#NewsBytesRecommends: 'Eeb Allay Ooo!'—Scathing social satire, tale of upward mobility
Somewhere between the droves of Netflix's top films and rows dominated by the who's who of the film industry lies an avant-garde, absurdist film, Eeb Allay Ooo! (2019). The Prateek Vats directorial is a stinging social satire that dissects a plethora of issues like migrants' throes, dearth of employment opportunities, and fervid desire for upward social mobility. Here's why we root for the movie.
Fronted by Shardul Bharadwaj, Eeb Allay Ooo! follows the tribulations of Anjani (Bharadwaj), who migrates to Delhi to live with his sister. Devoid of any "real skills," the only work he can find is that of a monkey repeller, and the film gets its title from the sounds used by such repellers. Interestingly, in Hindu mythology, Anjani is the name of Lord Hanuman's mother.
The film's opening scene shows a group of men making idiosyncratic sounds to shoo monkeys off in Lutyens' Delhi. Not long after, the numerous conversations between Anjani and his supervisors contextualize how these sounds are actually multilayered and how even an animal is at a higher pedestal than a lowly man who must stick to his roots. Aspirations are a rich man's affair!
Throughout its 1:37-hour-long runtime, the movie underlines the gaping chasm between the haves and the have-nots. Locations double up as markers of this divide, particularly the railway lines that divide swanky Delhi from tasteless Jamnapaar. A contrast between two worlds—one glittery and fancy; the other, dark and despondent. Literally. The wide, spacious roads of New Delhi mock Anjani's real identity, defined by dingy lanes.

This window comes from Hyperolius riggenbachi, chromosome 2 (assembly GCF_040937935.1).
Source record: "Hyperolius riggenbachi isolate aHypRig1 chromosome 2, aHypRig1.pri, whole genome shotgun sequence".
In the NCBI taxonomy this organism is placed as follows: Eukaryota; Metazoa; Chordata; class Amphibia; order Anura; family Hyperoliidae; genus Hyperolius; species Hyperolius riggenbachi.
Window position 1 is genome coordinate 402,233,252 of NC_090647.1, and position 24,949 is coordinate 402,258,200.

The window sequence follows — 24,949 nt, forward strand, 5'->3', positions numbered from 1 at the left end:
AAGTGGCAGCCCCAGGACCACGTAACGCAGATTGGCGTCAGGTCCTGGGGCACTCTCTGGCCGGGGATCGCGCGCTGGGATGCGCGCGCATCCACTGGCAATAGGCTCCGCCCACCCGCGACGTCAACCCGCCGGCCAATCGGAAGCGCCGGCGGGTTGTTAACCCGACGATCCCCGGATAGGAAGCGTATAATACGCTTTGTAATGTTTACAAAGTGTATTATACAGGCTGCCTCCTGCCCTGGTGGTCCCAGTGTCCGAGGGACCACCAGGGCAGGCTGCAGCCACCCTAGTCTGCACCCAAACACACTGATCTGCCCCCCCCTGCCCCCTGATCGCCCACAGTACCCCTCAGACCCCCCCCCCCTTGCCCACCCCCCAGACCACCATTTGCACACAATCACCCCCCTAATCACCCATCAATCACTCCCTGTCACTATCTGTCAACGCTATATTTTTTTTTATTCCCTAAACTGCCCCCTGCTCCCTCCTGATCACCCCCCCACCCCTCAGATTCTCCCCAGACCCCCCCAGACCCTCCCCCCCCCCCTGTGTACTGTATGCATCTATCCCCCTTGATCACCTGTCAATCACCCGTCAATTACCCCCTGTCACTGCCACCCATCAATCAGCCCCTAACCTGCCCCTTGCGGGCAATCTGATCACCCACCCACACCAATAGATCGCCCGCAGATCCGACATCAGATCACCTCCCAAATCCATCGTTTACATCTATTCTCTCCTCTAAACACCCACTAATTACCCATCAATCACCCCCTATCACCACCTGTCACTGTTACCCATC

Anjani becomes the microscopic representation of millions stuck in a Kafkaesque nightmare, where agency translates to a concept, not reality. Being a monkey-repeller isn't his "dream job," but it's the only avenue that puts punctuation to his situation that can spiral into a hand-to-mouth existence any day. It comes with a false "government job" tag but brutally strips him of inherent happiness and respect.
Palpable pathos seeps out of the screen in almost all frames, but some are more evidently wrapped in pity than others. For instance, the sequence where Anjani finds himself holed up in a cage or when his colleague's death, instead of eliciting an investigation, invites apathy and is swept under the rug. For some, there is no dignity in life and none in death.
Eeb Allay Ooo! becomes the story of an everyman, pigeon-holed in a Sisyphean reality where things unfailingly return to their point of origin, one's herculean efforts notwithstanding. It makes you pause and ponder and sends across a message without being remotely preachy at any point. An admittedly difficult yet important watch, this intelligently written, excellently executed scathing satire deserves a spot on your watchlist.